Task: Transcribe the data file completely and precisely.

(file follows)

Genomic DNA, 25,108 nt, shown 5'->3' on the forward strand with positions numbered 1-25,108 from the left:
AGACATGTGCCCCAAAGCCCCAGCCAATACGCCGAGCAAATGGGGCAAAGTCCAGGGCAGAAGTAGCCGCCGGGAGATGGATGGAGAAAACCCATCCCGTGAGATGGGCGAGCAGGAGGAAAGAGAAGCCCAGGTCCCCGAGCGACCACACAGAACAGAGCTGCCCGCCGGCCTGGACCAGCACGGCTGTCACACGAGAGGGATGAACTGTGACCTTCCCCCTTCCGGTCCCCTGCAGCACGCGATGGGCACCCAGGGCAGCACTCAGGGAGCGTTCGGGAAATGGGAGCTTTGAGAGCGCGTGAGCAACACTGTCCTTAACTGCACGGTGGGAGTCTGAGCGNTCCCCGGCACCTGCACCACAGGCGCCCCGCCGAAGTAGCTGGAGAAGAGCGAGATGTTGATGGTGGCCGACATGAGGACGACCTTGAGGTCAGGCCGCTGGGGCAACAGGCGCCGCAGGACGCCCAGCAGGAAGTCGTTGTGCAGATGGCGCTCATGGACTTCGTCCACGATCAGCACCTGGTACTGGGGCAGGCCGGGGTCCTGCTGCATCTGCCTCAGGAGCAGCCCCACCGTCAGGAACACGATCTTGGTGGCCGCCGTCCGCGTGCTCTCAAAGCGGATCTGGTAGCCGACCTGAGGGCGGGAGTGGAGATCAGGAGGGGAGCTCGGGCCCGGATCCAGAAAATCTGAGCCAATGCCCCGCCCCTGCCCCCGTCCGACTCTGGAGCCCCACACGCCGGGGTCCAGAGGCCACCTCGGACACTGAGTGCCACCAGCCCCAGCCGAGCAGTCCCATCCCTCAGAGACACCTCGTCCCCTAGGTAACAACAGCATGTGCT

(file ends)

Genomic DNA, 25,108 nt, shown 5'->3' on the forward strand with positions numbered 1-25,108 from the left:
AGACATGTGCCCCAAAGCCCCAGCCAATACGCCGAGCAAATGGGGCAAAGTCCAGGGCAGAAGTAGCCGCCGGGAGATGGATGGAGAAAACCCATCCCGTGAGATGGGCGAGCAGGAGGAAAGAGAAGCCCAGGTCCCCGAGCGACCACACAGAACAGAGCTGCCCGCCGGCCTGGACCAGCACGGCTGTCACACGAGAGGGATGAACTGTGACCTTCCCCCTTCCGGTCCCCTGCAGCACGCGATGGGCACCCAGGGCAGCACTCAGGGAGCGTTCGGGAAATGGGAGCTTTGAGAGCGCGTGAGCAACACTGTCCTTAACTGCACGGTGGGAGTCTGAGCGNTCCCCGGCACCTGCACCACAGGCGCCCCGCCGAAGTAGCTGGAGAAGAGCGAGATGTTGATGGTGGCCGACATGAGGACGACCTTGAGGTCAGGCCGCTGGGGCAACAGGCGCCGCAGGACGCCCAGCAGGAAGTCGTTGTGCAGATGGCGCTCATGGACTTCGTCCACGATCAGCACCTGGTACTGGGGCAGGCCGGGGTCCTGCTGCATCTGCCTCAGGAGCAGCCCCACCGTCAGGAACACGATCTTGGTGGCCGCCGTCCGCGTGCTCTCAAAGCGGATCTGGTAGCCGACCTGAGGGCGGGAGTGGAGATCAGGAGGGGAGCTCGGGCCCGGATCCAGAAAATCTGAGCCAATGCCCCGCCCCTGCCCCCGTCCGACTCTGGAGCCCCACACGCCGGGGTCCAGAGGCCACCTCGGACACTGAGTGCCACCAGCCCCAGCCGAGCAGTCCCATCCCTCAGAGACACCTCGTCCCCTAGGTAACAACAGCATGTGCT